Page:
Atkins had been arrested along with Manson and 22 others in early October 1969 when Inyo County authorities conducted a three-day raid on the latest Manson hangout, Barker Ranch, located in the desert near Death Valley, on suspicion of a host of charges including arson and grand theft. (Manson had also been arrested during the Spahn raid.) During that time, two girls who had been hiding in the bushes a few miles away from the ranch approached officers and said they needed help, that they were trying to flee.

L.A. authorities had been looking for one of the girls, Kitty Lutesinger, because she was the girlfriend of Bobby Beausoleil, their main suspect in the July 25, 1969, murder of music teacher Gary Hinman. Beausoleil had disappeared from Spahn Ranch and Lutesinger, who was five months pregnant when she made contact with police, had no idea he was in jail on suspicion of murder.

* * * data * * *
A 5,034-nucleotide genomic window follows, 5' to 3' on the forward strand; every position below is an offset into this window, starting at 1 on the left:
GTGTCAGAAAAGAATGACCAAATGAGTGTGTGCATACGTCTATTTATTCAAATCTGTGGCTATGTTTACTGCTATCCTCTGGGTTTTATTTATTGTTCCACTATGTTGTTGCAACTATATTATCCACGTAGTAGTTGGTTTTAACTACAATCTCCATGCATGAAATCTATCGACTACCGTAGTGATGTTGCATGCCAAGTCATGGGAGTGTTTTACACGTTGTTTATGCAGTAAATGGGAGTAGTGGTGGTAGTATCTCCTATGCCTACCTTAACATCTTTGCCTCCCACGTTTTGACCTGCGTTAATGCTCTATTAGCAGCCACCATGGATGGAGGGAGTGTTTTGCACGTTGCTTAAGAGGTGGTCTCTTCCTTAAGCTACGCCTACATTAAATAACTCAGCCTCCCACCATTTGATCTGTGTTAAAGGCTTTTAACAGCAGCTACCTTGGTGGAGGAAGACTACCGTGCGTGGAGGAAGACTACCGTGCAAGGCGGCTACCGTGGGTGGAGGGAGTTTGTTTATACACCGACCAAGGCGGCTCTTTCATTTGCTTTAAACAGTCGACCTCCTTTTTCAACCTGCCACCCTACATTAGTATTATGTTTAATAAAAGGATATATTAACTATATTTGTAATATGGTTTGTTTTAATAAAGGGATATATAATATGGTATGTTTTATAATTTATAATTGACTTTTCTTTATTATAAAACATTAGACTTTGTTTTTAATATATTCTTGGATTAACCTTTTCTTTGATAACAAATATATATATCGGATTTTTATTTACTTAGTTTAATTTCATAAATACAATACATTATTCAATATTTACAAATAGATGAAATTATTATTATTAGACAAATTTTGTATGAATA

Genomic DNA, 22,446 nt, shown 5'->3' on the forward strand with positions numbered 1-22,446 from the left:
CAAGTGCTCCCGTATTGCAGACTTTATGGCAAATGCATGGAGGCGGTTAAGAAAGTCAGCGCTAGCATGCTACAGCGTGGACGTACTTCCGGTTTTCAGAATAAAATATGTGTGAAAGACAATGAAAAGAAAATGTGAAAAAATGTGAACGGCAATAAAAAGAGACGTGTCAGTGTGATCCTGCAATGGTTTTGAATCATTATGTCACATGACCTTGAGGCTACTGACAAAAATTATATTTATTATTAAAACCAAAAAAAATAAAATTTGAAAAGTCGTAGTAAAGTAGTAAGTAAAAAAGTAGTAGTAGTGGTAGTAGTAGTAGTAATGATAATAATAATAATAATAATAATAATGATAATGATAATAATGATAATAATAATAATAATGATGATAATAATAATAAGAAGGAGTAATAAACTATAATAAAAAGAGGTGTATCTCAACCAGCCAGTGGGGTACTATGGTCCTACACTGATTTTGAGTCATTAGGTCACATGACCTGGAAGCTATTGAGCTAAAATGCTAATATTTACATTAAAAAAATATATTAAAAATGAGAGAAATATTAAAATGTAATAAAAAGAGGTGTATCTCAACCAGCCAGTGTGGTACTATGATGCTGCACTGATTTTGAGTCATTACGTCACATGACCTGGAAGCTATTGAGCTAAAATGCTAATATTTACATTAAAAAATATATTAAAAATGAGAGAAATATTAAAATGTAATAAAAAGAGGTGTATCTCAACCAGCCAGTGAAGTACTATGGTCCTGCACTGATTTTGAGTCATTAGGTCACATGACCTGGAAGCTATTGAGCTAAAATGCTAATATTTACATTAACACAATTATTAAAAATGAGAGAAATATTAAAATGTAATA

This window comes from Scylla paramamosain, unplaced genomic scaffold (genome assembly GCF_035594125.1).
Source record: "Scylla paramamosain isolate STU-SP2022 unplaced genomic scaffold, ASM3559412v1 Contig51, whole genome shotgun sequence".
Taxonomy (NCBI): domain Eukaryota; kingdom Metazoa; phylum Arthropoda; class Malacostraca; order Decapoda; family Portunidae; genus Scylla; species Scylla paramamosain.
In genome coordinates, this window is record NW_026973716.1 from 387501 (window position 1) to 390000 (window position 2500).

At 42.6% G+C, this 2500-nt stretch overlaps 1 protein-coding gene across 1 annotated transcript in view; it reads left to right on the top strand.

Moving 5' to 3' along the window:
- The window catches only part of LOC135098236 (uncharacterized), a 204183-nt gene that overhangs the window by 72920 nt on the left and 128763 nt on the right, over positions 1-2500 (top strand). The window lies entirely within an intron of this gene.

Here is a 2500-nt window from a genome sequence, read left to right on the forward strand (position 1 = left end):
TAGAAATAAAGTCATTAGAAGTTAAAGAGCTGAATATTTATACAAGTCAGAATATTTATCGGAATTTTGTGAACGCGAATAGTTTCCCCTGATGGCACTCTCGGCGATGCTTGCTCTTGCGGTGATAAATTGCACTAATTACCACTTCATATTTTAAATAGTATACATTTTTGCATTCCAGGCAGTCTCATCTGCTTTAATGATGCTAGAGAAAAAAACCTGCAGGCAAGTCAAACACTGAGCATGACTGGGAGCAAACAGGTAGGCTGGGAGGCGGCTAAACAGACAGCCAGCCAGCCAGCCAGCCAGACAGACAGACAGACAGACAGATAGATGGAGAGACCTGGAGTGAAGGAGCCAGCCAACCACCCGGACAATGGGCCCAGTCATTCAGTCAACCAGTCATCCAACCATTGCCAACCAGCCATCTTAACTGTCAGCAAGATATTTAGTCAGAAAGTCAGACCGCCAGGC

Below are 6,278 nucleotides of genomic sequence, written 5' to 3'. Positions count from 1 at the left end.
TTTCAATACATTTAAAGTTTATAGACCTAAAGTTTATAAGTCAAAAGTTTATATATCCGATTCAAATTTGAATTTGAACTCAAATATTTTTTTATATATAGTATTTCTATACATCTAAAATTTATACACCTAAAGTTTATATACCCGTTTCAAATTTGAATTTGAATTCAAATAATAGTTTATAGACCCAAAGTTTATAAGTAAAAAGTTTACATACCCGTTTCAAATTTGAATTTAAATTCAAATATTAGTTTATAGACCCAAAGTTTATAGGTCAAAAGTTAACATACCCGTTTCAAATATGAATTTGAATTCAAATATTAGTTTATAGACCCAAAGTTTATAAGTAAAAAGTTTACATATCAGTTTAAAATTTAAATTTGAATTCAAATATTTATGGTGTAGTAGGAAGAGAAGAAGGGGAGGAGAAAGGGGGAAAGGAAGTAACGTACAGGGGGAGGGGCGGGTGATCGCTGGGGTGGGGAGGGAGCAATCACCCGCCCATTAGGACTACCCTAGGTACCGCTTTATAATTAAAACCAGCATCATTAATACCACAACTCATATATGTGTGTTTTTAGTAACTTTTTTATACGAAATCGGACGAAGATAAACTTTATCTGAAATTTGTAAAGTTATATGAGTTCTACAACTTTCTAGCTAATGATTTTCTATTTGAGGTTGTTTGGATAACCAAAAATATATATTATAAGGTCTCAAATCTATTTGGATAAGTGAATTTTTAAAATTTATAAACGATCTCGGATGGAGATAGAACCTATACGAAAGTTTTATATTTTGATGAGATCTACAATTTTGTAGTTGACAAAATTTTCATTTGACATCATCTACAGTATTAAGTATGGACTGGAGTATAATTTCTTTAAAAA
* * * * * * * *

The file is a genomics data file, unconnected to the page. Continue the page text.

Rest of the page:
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Talking to authorities on Oct. 12, Lutesinger said that Atkins had gone with Beausoleil to Hinman's house on Manson's orders, to collect money from him. Word at the ranch was, some sort of fight ensued and Hinman was killed. Lutesinger recalled a conversation with Atkins and several girls in which Atkins said she had stabbed a man several times in the legs.

On Oct. 13, investigators questioned Atkins, who said she and Beausoleil stayed at Hinman's house for two days, basically holding him hostage, before Beausoleil ultimately stabbed him to death. Atkins was also booked on suspicion of murder. She didn't mention Manson.

On Oct. 15, the Los Angeles Police Department, which was investigating Tate-LaBianca, finally checked in with the Los Angeles Sheriff's Office, which had the Hinman case, to see if they had any similar crimes. As it turned out, "political piggy" was written in blood on the wall at Hinman's place. On Oct. 20, the sheriff's office relayed Lutesinger's recollection of Atkins' claims to LAPD detectives, because Hinman hadn't been stabbed in the legs; rather, Voytek Frykowski had.